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The years spent fixing up our ramshackle cabin, nurtured a 30-year marriage.

BY JEANNETTE GOBEL

A sudden realization came to me not long after we purchased our little cabin up at Priest Lake Idaho. This place was not like any standard construction. It was a “Frankencabin.” The inspector’s report must have been 10 pages long. It hit me that a project of this magnitude would be great for our 30-year-long marriage. Not just the common goal of refurbishing the place, but the romantic aspect as well. The benefits have definitely outweighed the negatives. Would most people take on this project? I think not.

Our family had been spending lots of vacation time up at Priest Lake in northern Idaho. This lake is probably one of the most gorgeous spots in the US. My grandparents used to bring my mother and her sisters up in the 1930s. I visited almost every weekend as a child growing up in the ’60s and ’70s.

In the early years of our marriage, we camped. When camping felt like hell as we aged, renting cabins became the norm. We loved everything the lake had to offer. Hiking the many trails, exploring the lake by power boat, or kayaking can fill many a day. One ritual we always look forward to is the boat ride through the mile-long thoroughfare between Lower Priest and Upper Priest Lake. More times than not, we have seen moose drinking at the shore, and ospreys tending to their young in treetop nests.

Financially, it made sense to buy this place. My husband Kevin and I bought the cabin when our youngest was a senior in college. We had been paying rent for the kids while they were at the university. Since we weren’t going to have rents to pay in the college town anymore, we should invest this money in a lake place of our own.

Since it is a summer-use-only place, we anticipate with much excitement, the precise weekend in late May when we open it up for the season. Not only is it an event that has to be done, it is a great romantic weekend. Closing up in the early autumn is also a time for an intimate dinner at nearby Elkin’s, a four-star restaurant.

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Built with a little spit, a little spackle, some steak and chardonnay.

I believe that a marriage survives on chemistry and common goals. We still have the chemistry, but the cabin sure provided us with many challenging goals and priorities. First up was rebuilding the exterior. Priming and painting took one full summer. But does a grilled steak and a bottle of red wine taste like heaven after a hard day of labor. The place looks like a real cabin now.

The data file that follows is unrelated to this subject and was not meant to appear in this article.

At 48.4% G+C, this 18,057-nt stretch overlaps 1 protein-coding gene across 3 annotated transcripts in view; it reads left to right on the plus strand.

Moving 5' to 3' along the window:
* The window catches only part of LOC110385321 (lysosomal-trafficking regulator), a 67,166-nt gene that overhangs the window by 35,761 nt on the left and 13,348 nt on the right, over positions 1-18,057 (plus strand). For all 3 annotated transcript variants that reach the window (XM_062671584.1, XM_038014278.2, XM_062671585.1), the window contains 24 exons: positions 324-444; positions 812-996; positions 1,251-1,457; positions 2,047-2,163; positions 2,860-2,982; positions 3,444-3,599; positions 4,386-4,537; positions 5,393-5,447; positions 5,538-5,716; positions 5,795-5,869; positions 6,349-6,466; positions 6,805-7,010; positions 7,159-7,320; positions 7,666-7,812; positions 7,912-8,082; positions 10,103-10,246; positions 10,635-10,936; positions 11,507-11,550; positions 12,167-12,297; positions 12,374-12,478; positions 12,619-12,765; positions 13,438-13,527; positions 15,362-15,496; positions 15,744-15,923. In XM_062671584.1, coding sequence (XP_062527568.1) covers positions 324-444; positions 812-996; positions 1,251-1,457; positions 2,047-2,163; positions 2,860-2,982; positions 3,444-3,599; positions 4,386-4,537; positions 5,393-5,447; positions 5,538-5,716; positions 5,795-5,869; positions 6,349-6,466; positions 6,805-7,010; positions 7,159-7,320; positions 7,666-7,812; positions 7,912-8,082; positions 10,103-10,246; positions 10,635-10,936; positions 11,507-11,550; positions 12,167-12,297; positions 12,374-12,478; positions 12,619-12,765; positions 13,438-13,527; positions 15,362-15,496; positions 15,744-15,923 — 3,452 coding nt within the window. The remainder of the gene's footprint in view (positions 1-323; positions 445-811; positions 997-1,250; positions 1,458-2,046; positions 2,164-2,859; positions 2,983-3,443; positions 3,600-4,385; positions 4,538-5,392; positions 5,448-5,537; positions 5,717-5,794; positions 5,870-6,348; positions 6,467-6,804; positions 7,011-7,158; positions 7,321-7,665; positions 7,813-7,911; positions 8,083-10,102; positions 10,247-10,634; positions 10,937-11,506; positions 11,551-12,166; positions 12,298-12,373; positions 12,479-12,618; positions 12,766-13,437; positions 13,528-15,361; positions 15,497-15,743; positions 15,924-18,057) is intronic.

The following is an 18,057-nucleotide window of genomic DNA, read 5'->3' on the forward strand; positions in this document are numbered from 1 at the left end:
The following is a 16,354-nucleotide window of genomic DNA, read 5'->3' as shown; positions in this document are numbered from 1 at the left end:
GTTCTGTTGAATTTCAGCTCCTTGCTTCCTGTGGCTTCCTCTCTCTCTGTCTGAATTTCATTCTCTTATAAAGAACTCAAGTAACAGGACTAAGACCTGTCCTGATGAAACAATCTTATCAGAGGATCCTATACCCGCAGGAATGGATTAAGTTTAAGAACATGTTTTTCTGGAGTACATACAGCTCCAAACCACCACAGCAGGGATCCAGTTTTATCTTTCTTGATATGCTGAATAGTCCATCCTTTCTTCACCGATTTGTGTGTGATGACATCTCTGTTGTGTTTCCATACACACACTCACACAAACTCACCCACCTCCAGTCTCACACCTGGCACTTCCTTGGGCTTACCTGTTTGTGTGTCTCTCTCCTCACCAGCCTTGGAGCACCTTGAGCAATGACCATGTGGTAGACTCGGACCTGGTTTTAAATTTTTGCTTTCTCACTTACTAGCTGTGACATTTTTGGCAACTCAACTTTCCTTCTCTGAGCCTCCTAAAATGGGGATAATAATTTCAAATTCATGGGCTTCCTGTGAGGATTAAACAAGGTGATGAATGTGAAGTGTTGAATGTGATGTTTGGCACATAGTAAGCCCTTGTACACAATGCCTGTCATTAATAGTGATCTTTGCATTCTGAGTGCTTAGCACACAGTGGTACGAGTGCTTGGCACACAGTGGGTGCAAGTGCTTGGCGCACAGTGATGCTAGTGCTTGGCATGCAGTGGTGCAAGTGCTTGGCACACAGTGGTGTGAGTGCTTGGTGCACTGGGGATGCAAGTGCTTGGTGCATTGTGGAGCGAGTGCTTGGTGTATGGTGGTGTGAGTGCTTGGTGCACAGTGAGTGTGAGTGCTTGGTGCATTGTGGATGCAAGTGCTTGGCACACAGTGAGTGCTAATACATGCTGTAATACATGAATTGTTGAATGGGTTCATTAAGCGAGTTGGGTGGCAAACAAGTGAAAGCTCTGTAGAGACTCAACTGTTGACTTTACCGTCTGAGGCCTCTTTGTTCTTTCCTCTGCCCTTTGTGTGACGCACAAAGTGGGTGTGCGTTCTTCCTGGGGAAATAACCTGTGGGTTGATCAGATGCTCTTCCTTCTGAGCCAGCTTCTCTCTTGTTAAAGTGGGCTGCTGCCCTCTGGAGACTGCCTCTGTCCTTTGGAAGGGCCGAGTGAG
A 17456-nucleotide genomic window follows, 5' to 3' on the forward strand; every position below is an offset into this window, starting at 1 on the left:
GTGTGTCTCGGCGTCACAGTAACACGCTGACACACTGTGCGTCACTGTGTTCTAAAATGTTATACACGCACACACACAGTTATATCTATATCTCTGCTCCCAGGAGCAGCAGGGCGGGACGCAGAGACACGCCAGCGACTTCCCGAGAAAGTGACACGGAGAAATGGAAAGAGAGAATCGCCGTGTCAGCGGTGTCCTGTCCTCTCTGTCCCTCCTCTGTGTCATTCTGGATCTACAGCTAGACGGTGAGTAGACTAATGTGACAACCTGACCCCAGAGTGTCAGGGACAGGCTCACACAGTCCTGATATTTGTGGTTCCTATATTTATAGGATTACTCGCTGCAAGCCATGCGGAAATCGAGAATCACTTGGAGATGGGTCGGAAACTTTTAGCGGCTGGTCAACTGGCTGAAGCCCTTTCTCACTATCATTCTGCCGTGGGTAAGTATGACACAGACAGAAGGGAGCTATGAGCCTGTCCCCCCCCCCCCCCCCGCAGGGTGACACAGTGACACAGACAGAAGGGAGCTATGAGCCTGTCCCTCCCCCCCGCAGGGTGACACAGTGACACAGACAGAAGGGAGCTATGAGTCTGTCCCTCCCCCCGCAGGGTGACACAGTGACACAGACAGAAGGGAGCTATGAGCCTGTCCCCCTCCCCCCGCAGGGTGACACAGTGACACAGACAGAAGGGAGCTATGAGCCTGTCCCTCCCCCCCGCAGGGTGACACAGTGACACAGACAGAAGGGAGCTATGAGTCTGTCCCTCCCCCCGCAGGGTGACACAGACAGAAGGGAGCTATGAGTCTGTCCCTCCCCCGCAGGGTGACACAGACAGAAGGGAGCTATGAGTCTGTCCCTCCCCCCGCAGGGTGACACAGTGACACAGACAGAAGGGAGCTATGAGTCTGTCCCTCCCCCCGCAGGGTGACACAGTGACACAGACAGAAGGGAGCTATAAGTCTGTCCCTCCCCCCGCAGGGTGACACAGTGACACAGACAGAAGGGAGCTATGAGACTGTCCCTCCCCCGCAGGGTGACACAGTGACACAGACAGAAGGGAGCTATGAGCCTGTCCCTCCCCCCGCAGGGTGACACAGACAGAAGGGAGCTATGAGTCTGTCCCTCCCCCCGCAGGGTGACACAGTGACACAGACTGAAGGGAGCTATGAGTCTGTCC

Next up was repairing water damage, and painting the interior. That was another feat of tenacity for the second summer of ownership. I believe we were more motivated by scrumptious meals, and wine on the deck, or a scenic hike on one the thousands of trails. Other projects have included tree felling, a new roof (which we hired out), bringing the fireplace up to code. We rest easy now knowing that a fire in our woodstove won’t result in a conflagration in the forest. I believe we had grilled salmon with chardonnay the night that work was over with.

Just last year, our entire section of the lake got sewers. (Yay! No more holding tank.) We had plenty of prep work for this to happen. Estimates had to be procured, decisions made as to which contractor won the bid, and then the actual work could begin. Is it ever a relief to flush the toilet, and not worry about backups in the pipes anymore.

On our way to the local hardware store for project supplies, we followed a young moose for a quarter of a mile until he disappeared into the forest. One last project to complete the big hook-up was to connect the cabin plumbing to the actual line. Kevin, being amazing, did this himself. It took most of a week. Boy, did we eat well that week. Cocktails by the fire pit outside at sunset tasted especially decadent as we watched a doe slowly make her way through our front yard.

We have certainly reaped many benefits from ownership of our lake place. Starting with a nurtured marriage. Not to mention projects accomplished, the physical activity, creative cuisine, and a place for retreat from the stress of life.